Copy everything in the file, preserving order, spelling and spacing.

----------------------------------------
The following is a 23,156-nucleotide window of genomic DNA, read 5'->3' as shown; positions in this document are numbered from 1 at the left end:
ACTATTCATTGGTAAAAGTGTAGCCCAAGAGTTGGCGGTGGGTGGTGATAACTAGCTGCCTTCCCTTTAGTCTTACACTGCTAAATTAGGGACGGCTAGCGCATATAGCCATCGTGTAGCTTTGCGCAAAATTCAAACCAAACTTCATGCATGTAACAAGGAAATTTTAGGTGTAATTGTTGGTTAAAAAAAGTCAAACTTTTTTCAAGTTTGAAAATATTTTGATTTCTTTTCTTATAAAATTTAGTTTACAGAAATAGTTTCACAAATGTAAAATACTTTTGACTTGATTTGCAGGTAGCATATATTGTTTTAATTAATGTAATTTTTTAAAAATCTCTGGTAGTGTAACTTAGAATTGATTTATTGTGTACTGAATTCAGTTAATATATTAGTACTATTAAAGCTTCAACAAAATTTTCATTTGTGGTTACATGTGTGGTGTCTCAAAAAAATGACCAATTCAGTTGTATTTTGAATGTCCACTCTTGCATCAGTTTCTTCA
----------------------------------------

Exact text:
The following is a 23,156-nucleotide window of genomic DNA, read 5'->3' as shown; positions in this document are numbered from 1 at the left end:
ACTATTCATTGGTAAAAGTGTAGCCCAAGAGTTGGCGGTGGGTGGTGATAACTAGCTGCCTTCCCTTTAGTCTTACACTGCTAAATTAGGGACGGCTAGCGCATATAGCCATCGTGTAGCTTTGCGCAAAATTCAAACCAAACTTCATGCATGTAACAAGGAAATTTTAGGTGTAATTGTTGGTTAAAAAAAGTCAAACTTTTTTCAAGTTTGAAAATATTTTGATTTCTTTTCTTATAAAATTTAGTTTACAGAAATAGTTTCACAAATGTAAAATACTTTTGACTTGATTTGCAGGTAGCATATATTGTTTTAATTAATGTAATTTTTTAAAAATCTCTGGTAGTGTAACTTAGAATTGATTTATTGTGTACTGAATTCAGTTAATATATTAGTACTATTAAAGCTTCAACAAAATTTTCATTTGTGGTTACATGTGTGGTGTCTCAAAAAAATGACCAATTCAGTTGTATTTTGAATGTCCACTCTTGCATCAGTTTCTTCA